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The Investing World That Is The NFL Draft

By Edited Nov 3, 2016 2 3

Draft Day

The NFL is a risky business and here is why. When an organization is going to draft a player, they are not just picking a player to play on their team. That organization is making an investment in that player; and to put that into perspective to normal people like us the number one draft choice will likely be around a 30 million dollar investment over 4 years. So when the organizations are looking to make these picks they have to look at every little detail of that player and make sure that they are comfortable with investing a large amount of money into him. So in this article there will be examples of good investments and bad investments throughout.

            In every draft there are the "can't miss" prospects that actually end up "missing". The famous example of a "can't miss" prospect missing is JaMarcus Russell who was drafted by the Oakland Raiders and went on to having one of the most underachieving careers of all time. JaMarcus Russell’s contract with the Raiders was for 6 years and a total of 54.54 million dollars[1]. JaMarcus Russell’s lack of performance caused him to be benched in his fourth season and released shortly after the season. So JaMarcus Russell the “can’t miss” prospect made 39.6 million dollars in 4 years while having one of the worst careers ever played by a quarterback[1]. That is an investment gone bad. Now another player who did not shape out to be what the team wanted from him is Ryan Leaf. Ryan Leaf was a “can’t miss” prospect out of Washing State and he was drafted 2nd overall by the San Diego Chargers. Leaf severely underachieved through his 4 year career in the NFL and the man drafted in front of Leaf was Peyton Manning who has put together a Hall of Fame career. JaMarcus Russell and Ryan Leaf are considered two of the biggest “busts” in the history of the NFL Draft.

 

            As easy as it is to become a “bust” it is equally easy to be considered a “diamond in the rough”. The epitome of a player who is a diamond in the rough would be Tom Brady of the New England Patriots. Brady has put up Hall of Fame numbers but he was drafted in the 6th round out of Michigan where he only started for two seasons and one point was 7th on the depth chart at Michigan. After being drafted he signed his rookie contract for 3 years and $866,500; two years later he signed an extension for 5 years and 32.5 million[2]. Tom Brady’s current 9 million dollar per year contract is quite an upgrade for the steal the Patriots got him for as a rookie. Tom Brady was a very sound investment by the New England Patriots.  

The NFL Draft is one of those things where it is impossible to predict, yet every year NFL draft Analysts try their hand at predicting what the organizations will do. In this year's draft the majority of analysts have Jadeveon Clowney as the consensus number one overall pick, AKA,  a "can't miss" prospect. Even though, he is a "can't miss" prospect he does have his doubters and they have reasons for doubting him. A few analysts believe he lacks drive or a motor, they do not believe he gives 100% on every single play. His film from college does support that, however players do not have the ultimate motivator, money. These organizations are questioning him because they must do their due diligence if they are going to be dishing out roughly 30 million daollars to him. And in the end, this is all for just one pick in this year's NFL draft out of 256. So imagine the amount of time these organizations are spending on doing all this background research on all these prospects.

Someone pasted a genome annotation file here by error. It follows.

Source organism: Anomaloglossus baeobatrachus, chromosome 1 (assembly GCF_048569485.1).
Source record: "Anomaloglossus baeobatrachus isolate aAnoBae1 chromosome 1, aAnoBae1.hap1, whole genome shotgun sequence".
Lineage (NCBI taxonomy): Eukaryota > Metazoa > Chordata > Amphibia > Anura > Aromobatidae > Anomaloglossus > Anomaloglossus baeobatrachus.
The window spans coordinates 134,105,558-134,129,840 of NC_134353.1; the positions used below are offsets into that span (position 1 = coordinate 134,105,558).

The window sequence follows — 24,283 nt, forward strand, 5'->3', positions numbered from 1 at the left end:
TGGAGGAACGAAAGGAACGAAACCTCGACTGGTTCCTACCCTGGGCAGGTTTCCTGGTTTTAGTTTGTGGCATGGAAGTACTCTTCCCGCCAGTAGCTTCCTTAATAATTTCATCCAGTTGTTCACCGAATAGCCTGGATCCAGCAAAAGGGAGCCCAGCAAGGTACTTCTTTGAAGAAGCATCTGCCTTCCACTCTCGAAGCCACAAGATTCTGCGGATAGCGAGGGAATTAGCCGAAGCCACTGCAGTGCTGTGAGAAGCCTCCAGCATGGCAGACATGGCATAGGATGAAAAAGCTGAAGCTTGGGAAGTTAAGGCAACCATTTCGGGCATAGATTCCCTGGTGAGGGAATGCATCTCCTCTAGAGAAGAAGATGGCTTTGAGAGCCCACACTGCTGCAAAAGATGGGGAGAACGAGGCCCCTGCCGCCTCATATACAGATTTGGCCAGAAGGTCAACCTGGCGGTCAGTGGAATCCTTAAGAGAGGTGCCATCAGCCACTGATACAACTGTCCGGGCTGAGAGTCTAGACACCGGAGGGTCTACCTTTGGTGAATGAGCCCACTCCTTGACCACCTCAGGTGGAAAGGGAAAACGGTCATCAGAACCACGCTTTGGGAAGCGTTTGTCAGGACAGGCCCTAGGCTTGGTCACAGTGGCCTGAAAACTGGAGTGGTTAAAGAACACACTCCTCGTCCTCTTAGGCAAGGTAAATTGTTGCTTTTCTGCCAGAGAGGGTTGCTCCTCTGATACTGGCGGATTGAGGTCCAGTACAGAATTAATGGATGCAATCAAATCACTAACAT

The pressure has turned on now more than ever for these organizations because they do not want to be the team that drafts a "bust" or a guy who is a risk to not be successful in the NFL. However they do want everyone of their late round picks to be a “diamond in the rough”. There are a tremendous amount of risks involved in making these "investments" and it makes Draft Day that much more exciting. 

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Comments

Jun 21, 2014 5:39pm
curiosity44
I think that sometimes an NFL team should draft a player of slightly less talent, but makes up for this with their "intangibles." I think that this is particularly true at the quarterback position. A quarterback may have great natural ability, but will he be able to read NFL defenses? Will he accept constructive criticism? Can he adjust to the higher level of competition? This is an informative article.
Jun 26, 2014 8:15am
tdupuis2012
thanks! and I agree and I think what you said is becoming a bigger part of team's decision making throughout the draft.
Jun 26, 2014 8:15am
tdupuis2012
This comment has been deleted.
Feb 15, 2015 4:10pm
Millsy36
It seems like every year the draft becomes a bigger entertainment spectacle. It's interesting to think about how it is really like investing. Especially teams that consistently trade down for more picks.
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Bibliography

  1. Andrew Brandt "Russell's Enormous Cost to the Raiders ." National Football Post. 18/December/2009. 27/04/2014 <Web >
  2. "Tom Brady Contract." Spotrac. 27/04/2014 <Web >

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